How do you begin a story? If you’re developing a saga, one that reaches over many years and across cultures and nations, that’s a tale that might be big enough to begin with a type of event that could kill a lesser one: the death of your main character.
Of course, he’s not really your main character—he’s the protagonist of your prelude, and perhaps a red herring, too. In A Song of Ice and Fire, the novel series on which Game of Thrones is based, Eddard (Ned) Stark, the patriarch of his family and perhaps the only truly noble character among hundreds of significant ones in the epic, is executed fairly early on (It’s been years since GoT aired so the moratorium on spoilers for season one is long lifted—but beware, spoilers are ahead for Vinland Saga); it’s a shocking development and throws the entire world of that series into chaos, and demonstrated to the viewers that anything, anything could happen in Westeros.
I was aware that Eddard was going to die when I watched Game of Thrones. In fact, that scene is what finally convinced me to give it a try. It was almost more difficult knowing that Ned was going to die, as the first half-dozen episodes establish him as such a wonderful man—even his flaws are admirable (his greatest sin, even, is later shown to be something consistent with his integrity); I was sitting on edge just waiting for the when.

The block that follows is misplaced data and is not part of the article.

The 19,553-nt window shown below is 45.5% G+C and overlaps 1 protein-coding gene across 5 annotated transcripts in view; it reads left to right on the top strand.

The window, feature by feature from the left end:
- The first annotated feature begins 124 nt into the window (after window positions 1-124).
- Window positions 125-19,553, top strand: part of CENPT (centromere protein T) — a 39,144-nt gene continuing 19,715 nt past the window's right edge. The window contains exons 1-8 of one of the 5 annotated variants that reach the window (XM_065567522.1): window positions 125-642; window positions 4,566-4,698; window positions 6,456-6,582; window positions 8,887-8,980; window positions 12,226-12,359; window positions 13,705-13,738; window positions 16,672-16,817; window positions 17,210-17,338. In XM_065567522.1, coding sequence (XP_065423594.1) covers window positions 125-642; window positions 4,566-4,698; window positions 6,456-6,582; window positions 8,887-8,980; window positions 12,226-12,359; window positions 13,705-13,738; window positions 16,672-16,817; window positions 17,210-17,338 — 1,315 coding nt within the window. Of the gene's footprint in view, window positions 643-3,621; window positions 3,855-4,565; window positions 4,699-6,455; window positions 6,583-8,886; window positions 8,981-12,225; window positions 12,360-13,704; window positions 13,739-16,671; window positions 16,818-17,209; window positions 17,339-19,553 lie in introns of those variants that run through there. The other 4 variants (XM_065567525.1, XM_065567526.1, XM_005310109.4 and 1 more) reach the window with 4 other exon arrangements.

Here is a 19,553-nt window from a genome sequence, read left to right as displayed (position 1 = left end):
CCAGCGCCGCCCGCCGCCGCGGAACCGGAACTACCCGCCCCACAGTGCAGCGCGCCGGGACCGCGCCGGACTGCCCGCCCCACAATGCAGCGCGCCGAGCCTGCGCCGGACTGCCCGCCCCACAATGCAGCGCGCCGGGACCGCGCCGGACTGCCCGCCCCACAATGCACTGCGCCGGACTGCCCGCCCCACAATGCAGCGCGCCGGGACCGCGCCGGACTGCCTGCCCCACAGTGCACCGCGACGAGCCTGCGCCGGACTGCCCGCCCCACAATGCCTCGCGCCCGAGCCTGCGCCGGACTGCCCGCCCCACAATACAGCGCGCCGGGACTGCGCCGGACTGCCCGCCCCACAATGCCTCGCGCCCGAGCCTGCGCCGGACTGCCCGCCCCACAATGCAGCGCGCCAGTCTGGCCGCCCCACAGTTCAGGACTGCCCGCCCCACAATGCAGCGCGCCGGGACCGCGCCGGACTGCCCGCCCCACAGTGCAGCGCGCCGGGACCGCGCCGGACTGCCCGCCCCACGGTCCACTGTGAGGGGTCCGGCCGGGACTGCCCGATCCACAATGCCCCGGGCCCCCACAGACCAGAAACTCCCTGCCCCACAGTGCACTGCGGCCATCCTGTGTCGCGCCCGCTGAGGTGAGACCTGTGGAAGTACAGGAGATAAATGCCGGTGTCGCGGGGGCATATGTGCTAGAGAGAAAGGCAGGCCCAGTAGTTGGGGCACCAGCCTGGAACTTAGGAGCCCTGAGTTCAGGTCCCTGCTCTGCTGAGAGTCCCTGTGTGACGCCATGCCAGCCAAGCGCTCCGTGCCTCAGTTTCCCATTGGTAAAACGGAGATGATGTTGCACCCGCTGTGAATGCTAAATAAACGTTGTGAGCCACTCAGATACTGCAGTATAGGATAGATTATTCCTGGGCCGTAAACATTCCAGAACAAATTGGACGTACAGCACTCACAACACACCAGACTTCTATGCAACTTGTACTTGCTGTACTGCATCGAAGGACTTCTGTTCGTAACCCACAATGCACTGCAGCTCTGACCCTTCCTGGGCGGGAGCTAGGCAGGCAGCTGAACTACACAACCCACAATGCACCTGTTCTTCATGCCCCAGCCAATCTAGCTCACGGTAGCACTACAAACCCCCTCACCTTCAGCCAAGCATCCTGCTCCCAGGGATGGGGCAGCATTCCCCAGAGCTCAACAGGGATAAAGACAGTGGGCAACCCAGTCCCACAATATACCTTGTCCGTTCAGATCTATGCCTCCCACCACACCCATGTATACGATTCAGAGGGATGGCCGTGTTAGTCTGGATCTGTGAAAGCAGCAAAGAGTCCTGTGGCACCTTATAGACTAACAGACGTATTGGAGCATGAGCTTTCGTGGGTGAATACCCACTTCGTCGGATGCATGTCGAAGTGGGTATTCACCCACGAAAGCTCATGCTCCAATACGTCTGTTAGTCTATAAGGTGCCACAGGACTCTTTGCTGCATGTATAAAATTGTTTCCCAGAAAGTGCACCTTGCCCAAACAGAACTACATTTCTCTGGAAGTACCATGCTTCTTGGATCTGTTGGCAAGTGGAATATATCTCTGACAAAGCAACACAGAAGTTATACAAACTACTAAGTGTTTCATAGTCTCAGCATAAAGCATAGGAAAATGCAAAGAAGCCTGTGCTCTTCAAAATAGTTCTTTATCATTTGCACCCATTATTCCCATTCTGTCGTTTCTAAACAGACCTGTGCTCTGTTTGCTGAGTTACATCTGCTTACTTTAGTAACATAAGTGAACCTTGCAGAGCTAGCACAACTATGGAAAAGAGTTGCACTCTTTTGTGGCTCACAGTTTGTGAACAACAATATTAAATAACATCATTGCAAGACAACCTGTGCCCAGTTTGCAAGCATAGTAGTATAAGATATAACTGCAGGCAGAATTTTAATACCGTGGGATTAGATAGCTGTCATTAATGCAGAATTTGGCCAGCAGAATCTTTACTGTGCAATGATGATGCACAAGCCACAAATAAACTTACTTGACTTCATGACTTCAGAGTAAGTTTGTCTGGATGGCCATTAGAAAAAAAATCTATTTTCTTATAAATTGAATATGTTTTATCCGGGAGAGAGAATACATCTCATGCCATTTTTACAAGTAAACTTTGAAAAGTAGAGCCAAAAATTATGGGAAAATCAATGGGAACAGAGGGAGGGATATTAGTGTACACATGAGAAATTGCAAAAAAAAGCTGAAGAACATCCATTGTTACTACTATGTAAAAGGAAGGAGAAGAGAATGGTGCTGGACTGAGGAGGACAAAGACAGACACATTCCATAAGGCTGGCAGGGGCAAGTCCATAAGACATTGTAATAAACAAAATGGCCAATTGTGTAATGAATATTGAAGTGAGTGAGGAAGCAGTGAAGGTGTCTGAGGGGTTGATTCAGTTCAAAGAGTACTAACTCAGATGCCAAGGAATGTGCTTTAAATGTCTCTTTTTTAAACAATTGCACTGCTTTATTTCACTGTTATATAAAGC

Vinland Saga, the new anime based on a critically acclaimed manga, hasn’t risen to ASOIAF heights (and it probably won’t—those who’ve only watched the HBO series perhaps don’t realize what incredible literature GRRM’s books are), but it’s followed the pattern of Game of Thrones, perhaps purposely so. And as with my experience, the audience knows that its “main character” is probably meant to die as well, for the introduction shows us as much. It establishes that the true protagonist of the series is not Thors, but his son, Thorfinn. By episode three, we even know how Thors will die, when Askeladd is introduced as the assassin hired to kill him, which combined with an OP showing Thorfinn’s hatred for Askeladd, is enough to convince us that this moment is nigh.
I don’t think Vinland Saga means to shock us too much, however. These hints seems to be dropped purposely. Even the way the episodes are distributed give us a hint—the first three were aired all at one, ending just before Askeladd fights Thors, and forcing us to wait several weeks before the fourth episode—the one in which Thors dies—was aired. Tension was built. Death was coming to a character every bit the man Eddard Stark was.
The decisions made by George R.R. Martin and Makoto Yukimura are brilliant. While stories smaller in scale would buckle under the weight of such a loss, their tales could not only survive, but be bolstered by such deaths, which set intense events in motion. At least, I assume that’s so for Vinland Saga, which should experience a time jump soon revealing some of the consequences of the unjust death of Thors. It’s certainly true for Game of Thrones, where Joffrey’s last-minute decision to execute the former Hand of the King pushes the land into a war like it had never seen, while also doing something more intimate—it created motivation for all of the Stark family members and led them on their individual journeys as they aligned with the larger gears of war.